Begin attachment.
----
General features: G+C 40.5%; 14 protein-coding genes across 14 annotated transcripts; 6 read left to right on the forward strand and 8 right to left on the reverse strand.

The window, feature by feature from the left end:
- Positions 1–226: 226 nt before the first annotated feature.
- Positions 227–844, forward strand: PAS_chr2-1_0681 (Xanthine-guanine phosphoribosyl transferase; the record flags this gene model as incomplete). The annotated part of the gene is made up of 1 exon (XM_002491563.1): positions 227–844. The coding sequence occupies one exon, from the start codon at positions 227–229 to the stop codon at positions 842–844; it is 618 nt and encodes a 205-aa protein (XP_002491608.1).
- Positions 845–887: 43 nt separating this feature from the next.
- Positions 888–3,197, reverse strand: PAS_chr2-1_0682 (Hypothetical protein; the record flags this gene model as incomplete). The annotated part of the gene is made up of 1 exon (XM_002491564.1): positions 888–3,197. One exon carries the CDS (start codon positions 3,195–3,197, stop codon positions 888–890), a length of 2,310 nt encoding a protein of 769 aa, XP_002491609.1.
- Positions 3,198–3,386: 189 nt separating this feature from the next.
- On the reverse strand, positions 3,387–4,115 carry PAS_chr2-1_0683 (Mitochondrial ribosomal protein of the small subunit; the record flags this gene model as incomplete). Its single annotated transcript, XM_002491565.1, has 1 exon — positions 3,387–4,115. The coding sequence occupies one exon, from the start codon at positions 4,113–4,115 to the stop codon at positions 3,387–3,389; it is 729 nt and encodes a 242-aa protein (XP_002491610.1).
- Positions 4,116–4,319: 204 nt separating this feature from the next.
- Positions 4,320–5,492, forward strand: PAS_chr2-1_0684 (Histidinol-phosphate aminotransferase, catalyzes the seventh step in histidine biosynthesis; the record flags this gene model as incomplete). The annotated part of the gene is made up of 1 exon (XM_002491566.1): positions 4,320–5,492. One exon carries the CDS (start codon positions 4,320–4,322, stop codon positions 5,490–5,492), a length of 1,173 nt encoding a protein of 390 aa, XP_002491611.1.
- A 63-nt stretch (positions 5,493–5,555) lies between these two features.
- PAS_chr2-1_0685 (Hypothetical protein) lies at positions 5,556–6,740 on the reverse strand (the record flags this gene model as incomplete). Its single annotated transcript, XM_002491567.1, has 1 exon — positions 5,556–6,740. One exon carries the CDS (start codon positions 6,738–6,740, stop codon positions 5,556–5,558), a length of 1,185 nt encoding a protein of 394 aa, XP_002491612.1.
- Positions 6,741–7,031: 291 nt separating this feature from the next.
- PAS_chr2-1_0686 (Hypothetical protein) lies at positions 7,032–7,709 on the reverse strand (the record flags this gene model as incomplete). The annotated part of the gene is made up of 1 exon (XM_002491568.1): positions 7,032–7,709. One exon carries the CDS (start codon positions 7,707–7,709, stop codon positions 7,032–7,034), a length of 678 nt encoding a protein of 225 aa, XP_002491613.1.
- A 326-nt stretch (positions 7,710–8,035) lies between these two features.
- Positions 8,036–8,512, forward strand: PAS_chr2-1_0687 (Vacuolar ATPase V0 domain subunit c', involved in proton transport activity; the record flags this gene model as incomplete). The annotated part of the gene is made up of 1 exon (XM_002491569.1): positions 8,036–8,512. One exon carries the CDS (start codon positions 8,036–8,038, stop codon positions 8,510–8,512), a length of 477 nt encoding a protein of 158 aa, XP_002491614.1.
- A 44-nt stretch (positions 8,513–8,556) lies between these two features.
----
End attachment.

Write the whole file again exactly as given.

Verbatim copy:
General features: G+C 40.5%; 14 protein-coding genes across 14 annotated transcripts; 6 read left to right on the forward strand and 8 right to left on the reverse strand.

The window, feature by feature from the left end:
- Positions 1–226: 226 nt before the first annotated feature.
- Positions 227–844, forward strand: PAS_chr2-1_0681 (Xanthine-guanine phosphoribosyl transferase; the record flags this gene model as incomplete). The annotated part of the gene is made up of 1 exon (XM_002491563.1): positions 227–844. The coding sequence occupies one exon, from the start codon at positions 227–229 to the stop codon at positions 842–844; it is 618 nt and encodes a 205-aa protein (XP_002491608.1).
- Positions 845–887: 43 nt separating this feature from the next.
- Positions 888–3,197, reverse strand: PAS_chr2-1_0682 (Hypothetical protein; the record flags this gene model as incomplete). The annotated part of the gene is made up of 1 exon (XM_002491564.1): positions 888–3,197. One exon carries the CDS (start codon positions 3,195–3,197, stop codon positions 888–890), a length of 2,310 nt encoding a protein of 769 aa, XP_002491609.1.
- Positions 3,198–3,386: 189 nt separating this feature from the next.
- On the reverse strand, positions 3,387–4,115 carry PAS_chr2-1_0683 (Mitochondrial ribosomal protein of the small subunit; the record flags this gene model as incomplete). Its single annotated transcript, XM_002491565.1, has 1 exon — positions 3,387–4,115. The coding sequence occupies one exon, from the start codon at positions 4,113–4,115 to the stop codon at positions 3,387–3,389; it is 729 nt and encodes a 242-aa protein (XP_002491610.1).
- Positions 4,116–4,319: 204 nt separating this feature from the next.
- Positions 4,320–5,492, forward strand: PAS_chr2-1_0684 (Histidinol-phosphate aminotransferase, catalyzes the seventh step in histidine biosynthesis; the record flags this gene model as incomplete). The annotated part of the gene is made up of 1 exon (XM_002491566.1): positions 4,320–5,492. One exon carries the CDS (start codon positions 4,320–4,322, stop codon positions 5,490–5,492), a length of 1,173 nt encoding a protein of 390 aa, XP_002491611.1.
- A 63-nt stretch (positions 5,493–5,555) lies between these two features.
- PAS_chr2-1_0685 (Hypothetical protein) lies at positions 5,556–6,740 on the reverse strand (the record flags this gene model as incomplete). Its single annotated transcript, XM_002491567.1, has 1 exon — positions 5,556–6,740. One exon carries the CDS (start codon positions 6,738–6,740, stop codon positions 5,556–5,558), a length of 1,185 nt encoding a protein of 394 aa, XP_002491612.1.
- Positions 6,741–7,031: 291 nt separating this feature from the next.
- PAS_chr2-1_0686 (Hypothetical protein) lies at positions 7,032–7,709 on the reverse strand (the record flags this gene model as incomplete). The annotated part of the gene is made up of 1 exon (XM_002491568.1): positions 7,032–7,709. One exon carries the CDS (start codon positions 7,707–7,709, stop codon positions 7,032–7,034), a length of 678 nt encoding a protein of 225 aa, XP_002491613.1.
- A 326-nt stretch (positions 7,710–8,035) lies between these two features.
- Positions 8,036–8,512, forward strand: PAS_chr2-1_0687 (Vacuolar ATPase V0 domain subunit c', involved in proton transport activity; the record flags this gene model as incomplete). The annotated part of the gene is made up of 1 exon (XM_002491569.1): positions 8,036–8,512. One exon carries the CDS (start codon positions 8,036–8,038, stop codon positions 8,510–8,512), a length of 477 nt encoding a protein of 158 aa, XP_002491614.1.
- A 44-nt stretch (positions 8,513–8,556) lies between these two features.